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What Happened to the Filibuster?

"For those of you who have not been around for an all-night session, get ready, bring your sleeping bags, your blankets . . . because that's how long we're going to be here to complete this work, if necessary. I'm not going to waste nights . . . . This is going to be an old-fashioned filibuster if we're forced to confront one."

Senate Majority Leader Tom Daschle referring to campaign finance reform legislation pending in the Senate.
(Washington Post, March 6, 2002)

Real or sham, a legitimate control or unconstitutional restriction on freedom of speech, campaign finance reform legislation currently in Congress is within a Senate vote of becoming law. Senate Majority Leader Tom Daschle will have his vote by month's end. At the same time, Sen. Mitch McConnell of Kentucky, never noted as a strong advocate of campaign finance reform, is talking the need for"technical" changes. McConnell vows he won't allow a vote before the energy legislation is finished. Daschle vows he will have the vote if it takes all night to break a Republican filibuster. So what exactly is a filibuster?

Nowadays, it's mostly a threat, not public theater as it was in the good old days.

Filibuster is from the Dutch for pirate. The filibuster is a time-honored practice. It used to be a person. Famous filibusters in the 1840s and 1850s included Narciso Lopez, who tried to invade Cuba a few times, and William Walker, who attempted invasions of Mexico, Nicaragua and Honduras. As a side note, Governor John A. Quitman of Mississippi had to resign under indictment for aiding Lopez's filibustering efforts. That didn't hamper his career though; Southerners had no problem with the filibuster, and Mississippi elected Quitman to the U.S. House of Representatives in 1855. Coincidentally, at about the time Quitman moved to Congress, the filibuster moved too. In the process"filibuster" became a slur and a verb.

Congressional prerogative from the onset allowed for unlimited debate. But the House of Representatives grew with the United States population, and the House became too large for unlimited debate. The Senate, however, remained small enough that any member, having taken the floor, could talk endlessly, and the Senate had no method of stopping the speech.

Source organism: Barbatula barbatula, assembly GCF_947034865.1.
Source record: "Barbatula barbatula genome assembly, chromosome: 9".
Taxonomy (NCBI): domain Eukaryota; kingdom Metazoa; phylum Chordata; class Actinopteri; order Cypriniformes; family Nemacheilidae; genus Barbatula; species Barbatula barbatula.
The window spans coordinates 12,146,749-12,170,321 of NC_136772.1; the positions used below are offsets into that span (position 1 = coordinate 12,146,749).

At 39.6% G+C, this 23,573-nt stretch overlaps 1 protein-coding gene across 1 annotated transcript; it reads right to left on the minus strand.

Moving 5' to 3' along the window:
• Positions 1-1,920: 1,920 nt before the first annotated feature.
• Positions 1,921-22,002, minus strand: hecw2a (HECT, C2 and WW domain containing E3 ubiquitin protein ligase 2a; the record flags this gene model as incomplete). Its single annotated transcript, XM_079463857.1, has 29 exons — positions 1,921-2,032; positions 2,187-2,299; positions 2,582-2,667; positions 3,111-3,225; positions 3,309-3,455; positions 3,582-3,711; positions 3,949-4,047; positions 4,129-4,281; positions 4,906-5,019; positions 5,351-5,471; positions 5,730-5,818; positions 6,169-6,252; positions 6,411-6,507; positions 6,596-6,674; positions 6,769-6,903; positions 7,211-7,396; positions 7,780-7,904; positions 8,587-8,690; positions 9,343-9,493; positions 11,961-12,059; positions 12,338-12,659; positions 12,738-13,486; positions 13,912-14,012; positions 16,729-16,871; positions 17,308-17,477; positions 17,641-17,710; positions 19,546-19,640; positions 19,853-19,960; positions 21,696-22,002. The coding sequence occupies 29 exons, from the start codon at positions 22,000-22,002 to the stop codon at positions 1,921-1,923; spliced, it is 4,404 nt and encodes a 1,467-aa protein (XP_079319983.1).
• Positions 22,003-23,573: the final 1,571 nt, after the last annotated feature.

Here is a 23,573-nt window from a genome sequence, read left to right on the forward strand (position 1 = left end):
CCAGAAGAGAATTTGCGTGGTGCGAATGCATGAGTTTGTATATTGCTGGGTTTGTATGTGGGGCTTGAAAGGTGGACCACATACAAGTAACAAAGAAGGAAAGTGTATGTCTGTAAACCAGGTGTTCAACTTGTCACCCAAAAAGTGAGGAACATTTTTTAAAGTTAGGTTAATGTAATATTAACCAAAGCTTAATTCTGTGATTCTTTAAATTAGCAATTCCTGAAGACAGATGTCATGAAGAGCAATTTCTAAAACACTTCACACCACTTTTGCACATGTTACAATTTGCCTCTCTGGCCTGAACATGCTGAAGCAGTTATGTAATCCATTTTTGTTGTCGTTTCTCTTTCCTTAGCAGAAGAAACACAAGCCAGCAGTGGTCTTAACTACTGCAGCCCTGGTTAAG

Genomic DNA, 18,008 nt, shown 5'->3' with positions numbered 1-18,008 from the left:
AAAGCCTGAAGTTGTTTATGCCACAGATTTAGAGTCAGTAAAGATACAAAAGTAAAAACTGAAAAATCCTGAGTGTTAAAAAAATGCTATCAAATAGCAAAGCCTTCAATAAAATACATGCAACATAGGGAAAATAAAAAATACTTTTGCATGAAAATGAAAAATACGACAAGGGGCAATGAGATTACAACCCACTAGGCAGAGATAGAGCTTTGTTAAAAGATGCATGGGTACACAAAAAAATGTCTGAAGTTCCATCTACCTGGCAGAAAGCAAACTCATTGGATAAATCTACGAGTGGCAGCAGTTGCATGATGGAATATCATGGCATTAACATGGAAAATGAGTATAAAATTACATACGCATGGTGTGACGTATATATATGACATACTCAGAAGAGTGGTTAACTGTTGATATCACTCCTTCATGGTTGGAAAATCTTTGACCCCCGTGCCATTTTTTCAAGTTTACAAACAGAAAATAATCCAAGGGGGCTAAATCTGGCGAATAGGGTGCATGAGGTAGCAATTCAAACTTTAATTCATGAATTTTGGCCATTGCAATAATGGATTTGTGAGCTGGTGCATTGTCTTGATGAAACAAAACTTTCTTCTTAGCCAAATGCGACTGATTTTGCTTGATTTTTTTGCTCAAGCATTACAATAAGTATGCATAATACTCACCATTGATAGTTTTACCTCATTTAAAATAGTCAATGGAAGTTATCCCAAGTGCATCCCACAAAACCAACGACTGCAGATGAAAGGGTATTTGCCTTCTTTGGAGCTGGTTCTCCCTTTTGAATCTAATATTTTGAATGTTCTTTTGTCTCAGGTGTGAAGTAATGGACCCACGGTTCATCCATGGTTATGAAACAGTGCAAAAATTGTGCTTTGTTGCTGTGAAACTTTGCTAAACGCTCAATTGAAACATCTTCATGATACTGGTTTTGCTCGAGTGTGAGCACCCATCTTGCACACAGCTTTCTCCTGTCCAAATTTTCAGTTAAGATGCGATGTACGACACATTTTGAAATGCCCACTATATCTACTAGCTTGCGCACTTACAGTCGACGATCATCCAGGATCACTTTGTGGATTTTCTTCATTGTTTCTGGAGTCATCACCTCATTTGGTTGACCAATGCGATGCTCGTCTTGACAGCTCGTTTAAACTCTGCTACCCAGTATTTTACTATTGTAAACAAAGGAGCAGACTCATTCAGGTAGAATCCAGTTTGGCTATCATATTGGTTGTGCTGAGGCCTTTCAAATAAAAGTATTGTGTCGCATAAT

Henry Clay of Kentucky attempted to change the system when his bank bill was stalled in 1841. He threatened to give a simple majority of the Senate the power to close debate. Thomas Hart Benton of Missouri chastised Clay for trying to take away a Senator's right to unlimited debate, and the attempt died. Not until 1917 did the Senate finally agree to cloture.

Acting on a suggestion of President Woodrow Wilson, the Senate set a rule in 1917 that provided for debate to terminate on the vote of two-thirds of the members. The first test came in 1919 when cloture ended the filibuster against the Treaty of Versailles.

But two-thirds is a hard majority to obtain in a two-party system. Huey Long of Louisiana became famous in the 1930s for his filibusters against legislation he regarded as favoring the rich at the expense of the poor. Long spent hour after hour reciting Shakespeare and reading recipes for pot-likker, the liquid portion of a good mess of greens. Senatorial debate did not have to be germane; once on the floor, the Senator could speak on anything he chose. Long's top performance was 15 hours, not a record. Robert LaFollette of Wisconsin set the record of 18 hours in 1908. The record stood until 1953 when Wayne Morse of Oregon, an independent-minded disciple of LaFollette, went for over 22 hours in opposition to a tidelands oil bill.

That record did not last. In the 1950s and 1960s, the height of the civil rights revolution, Southern senators filibustered with vigor. Strom Thurmond, as vigorous as they come, set the mark of 24 hours and 18 minutes in opposing the lackluster Civil Rights Act of 1957.

The anti-civil rights filibusters proved the undoing of the practice. As Southern Democratic influence waned, the Senate managed to work around the Southern filibusters to pass subsequent civil rights laws. The filibuster became discredited as nothing more than the stalling tactic it was and was stigmatized by its association with the anti-civil rights Southerners. In 1975 the Senate accepted a rule allowing cloture by a vote of only 60 senators.

After that, the filibuster waned. It remained possible, but more as a threat than an as an actual performance. Now both parties talk filibuster to make their political points. Even Ted Kennedy of Massachusetts used the threat during the Ashcroft confirmation hearings. But it's not the same as it used to be, and more often than not the threat comes from a group. There's not the grand solo performance that made filibusters the colorful freebooters who drove their less interesting colleagues to distraction. The decline of the filibuster is another example of the sacrifice of democratic inefficiency to the efficiency the Senate is so admired for in the twenty-first century.

So let them talk, but at least let them talk of pot-likker instead of abortion.

Note: for a quick history of the Congressional filibuster, check out the Senate web site: http://www.senate.gov/learning. For more on greens, see http://southernfood.about.com/.